SHOPPING IN ORKNEY

Crafts in Orkney have undergone a revival in recent years, and a large variety of goods are available, some traditional, others modern. Many products take their inspiration  from the past, the local landscape with its changing light, nature or a combination of these aspects of Orkney.  Artists of all kinds seem to find Orkney an inspiring place to work.

Traditional crafts The Orkney straw-backed chair, which is unique to the Northern Isles, is produced by several craftsmen and chairs can be ordered for delivery later.  The backs are made from oat straw, while the frames are now made of hardwood.   The design results from the shortage of wood in Orkney and many other uses were also found for oat-straw, including ropes (simmons) and baskets (cubbies or caisies).  The Straw-backed chairs would have been very practical in draughty houses!

Orkney Chairs
Replica Rousay Broch

Knitwear remains an important activity, with over 500 knitters producing nearly 50,000 garments a year, mostly for export.  Both traditional and modern designs are produced, and are on sale at many shops throughout the islands.  The range is great, so it should be easy to find the jumper which pleases.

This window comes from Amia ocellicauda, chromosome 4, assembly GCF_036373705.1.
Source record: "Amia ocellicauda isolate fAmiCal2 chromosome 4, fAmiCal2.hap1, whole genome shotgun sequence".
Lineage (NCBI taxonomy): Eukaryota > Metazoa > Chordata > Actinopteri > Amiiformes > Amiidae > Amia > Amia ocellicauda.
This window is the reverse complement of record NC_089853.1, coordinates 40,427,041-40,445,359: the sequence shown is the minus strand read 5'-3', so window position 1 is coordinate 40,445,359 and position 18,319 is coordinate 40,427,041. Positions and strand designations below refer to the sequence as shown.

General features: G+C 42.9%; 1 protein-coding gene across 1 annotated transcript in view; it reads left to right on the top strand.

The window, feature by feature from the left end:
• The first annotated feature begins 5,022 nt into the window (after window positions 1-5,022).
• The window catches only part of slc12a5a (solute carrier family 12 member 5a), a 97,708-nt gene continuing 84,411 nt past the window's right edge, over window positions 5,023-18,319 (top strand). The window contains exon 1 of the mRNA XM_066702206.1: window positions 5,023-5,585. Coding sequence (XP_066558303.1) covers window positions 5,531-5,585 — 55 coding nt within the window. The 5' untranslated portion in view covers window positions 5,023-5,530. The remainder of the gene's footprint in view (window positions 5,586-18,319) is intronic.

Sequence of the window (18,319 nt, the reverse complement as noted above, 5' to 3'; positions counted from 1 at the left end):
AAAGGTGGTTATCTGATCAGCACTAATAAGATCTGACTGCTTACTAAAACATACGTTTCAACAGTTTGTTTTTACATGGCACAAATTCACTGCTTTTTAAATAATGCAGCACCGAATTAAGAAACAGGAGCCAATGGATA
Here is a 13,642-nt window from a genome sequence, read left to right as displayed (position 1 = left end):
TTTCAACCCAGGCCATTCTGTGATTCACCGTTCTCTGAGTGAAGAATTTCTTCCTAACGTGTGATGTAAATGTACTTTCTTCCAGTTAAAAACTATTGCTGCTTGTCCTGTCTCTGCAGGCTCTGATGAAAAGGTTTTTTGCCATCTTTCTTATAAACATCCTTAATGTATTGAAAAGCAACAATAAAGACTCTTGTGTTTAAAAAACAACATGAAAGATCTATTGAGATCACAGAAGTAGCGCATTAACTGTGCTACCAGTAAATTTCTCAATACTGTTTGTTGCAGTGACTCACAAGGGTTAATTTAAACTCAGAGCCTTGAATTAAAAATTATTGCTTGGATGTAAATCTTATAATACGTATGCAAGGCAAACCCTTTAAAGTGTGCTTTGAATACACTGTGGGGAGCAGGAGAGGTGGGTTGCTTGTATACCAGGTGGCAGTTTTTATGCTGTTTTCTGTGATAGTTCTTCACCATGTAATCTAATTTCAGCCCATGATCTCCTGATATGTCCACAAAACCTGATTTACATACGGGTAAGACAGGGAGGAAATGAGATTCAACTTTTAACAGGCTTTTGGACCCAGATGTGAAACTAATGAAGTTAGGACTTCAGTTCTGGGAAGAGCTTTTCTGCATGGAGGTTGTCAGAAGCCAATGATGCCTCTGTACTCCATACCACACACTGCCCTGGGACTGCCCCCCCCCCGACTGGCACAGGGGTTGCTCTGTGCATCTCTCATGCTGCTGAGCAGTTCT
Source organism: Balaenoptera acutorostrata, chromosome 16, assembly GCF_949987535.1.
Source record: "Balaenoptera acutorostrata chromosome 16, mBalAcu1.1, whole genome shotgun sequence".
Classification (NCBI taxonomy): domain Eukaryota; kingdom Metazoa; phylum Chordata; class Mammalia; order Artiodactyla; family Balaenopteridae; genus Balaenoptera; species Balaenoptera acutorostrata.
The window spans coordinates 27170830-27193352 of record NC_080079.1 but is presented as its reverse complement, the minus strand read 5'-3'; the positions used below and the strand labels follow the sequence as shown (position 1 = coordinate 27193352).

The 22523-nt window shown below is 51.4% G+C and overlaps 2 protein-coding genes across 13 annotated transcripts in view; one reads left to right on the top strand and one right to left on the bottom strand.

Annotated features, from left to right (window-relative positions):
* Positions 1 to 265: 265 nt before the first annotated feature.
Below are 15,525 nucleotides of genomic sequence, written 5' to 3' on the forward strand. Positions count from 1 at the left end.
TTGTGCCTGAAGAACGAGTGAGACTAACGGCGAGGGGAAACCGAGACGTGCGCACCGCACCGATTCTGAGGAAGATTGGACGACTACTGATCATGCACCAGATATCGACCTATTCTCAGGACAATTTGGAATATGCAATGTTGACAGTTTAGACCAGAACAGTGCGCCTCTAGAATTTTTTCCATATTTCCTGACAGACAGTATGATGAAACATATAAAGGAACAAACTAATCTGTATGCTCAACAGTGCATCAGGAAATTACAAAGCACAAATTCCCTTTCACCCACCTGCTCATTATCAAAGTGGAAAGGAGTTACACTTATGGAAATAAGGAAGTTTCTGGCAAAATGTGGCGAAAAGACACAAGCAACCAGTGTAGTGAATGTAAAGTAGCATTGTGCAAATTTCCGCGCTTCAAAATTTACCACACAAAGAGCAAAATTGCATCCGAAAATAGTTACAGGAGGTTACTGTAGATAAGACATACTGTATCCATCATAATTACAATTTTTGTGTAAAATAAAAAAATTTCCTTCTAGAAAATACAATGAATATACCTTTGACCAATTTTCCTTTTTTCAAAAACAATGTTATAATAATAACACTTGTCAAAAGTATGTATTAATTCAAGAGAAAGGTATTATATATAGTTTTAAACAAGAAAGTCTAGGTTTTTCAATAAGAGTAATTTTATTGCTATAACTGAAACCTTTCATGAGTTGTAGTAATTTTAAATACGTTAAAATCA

A variety of smaller businesses produce a range of crafts including pottery, wood-carving, weaving, tapestries, felted wool, cured sheep-skins, leatherwork, atrwork and other items which can be seen in local shops.  Many of the firms also welcome visitors to their premises.

There are several jewellery makers,  many of whose designs derive from Norse or Pictish inspiration, as well as more modern influences. These include Ola Gorie and Ortak, Sheila Fleet, in Tankerness, Aurora in St Ola and Orkneyinga Silver in Birsay.

The Orkney Craft Trail covers a few of the many workshops in Orkney, including the innovative "Tait & Style" and the "Yellow Bird Gallery in Birsay among many others. ‘Open Studios’ is a diverse group of artists based in South Ronaldsay with a common desire to remain central to the creative process, despite the pressures of today’s enterprise culture. 

Orkney Landscapes and Seascapes

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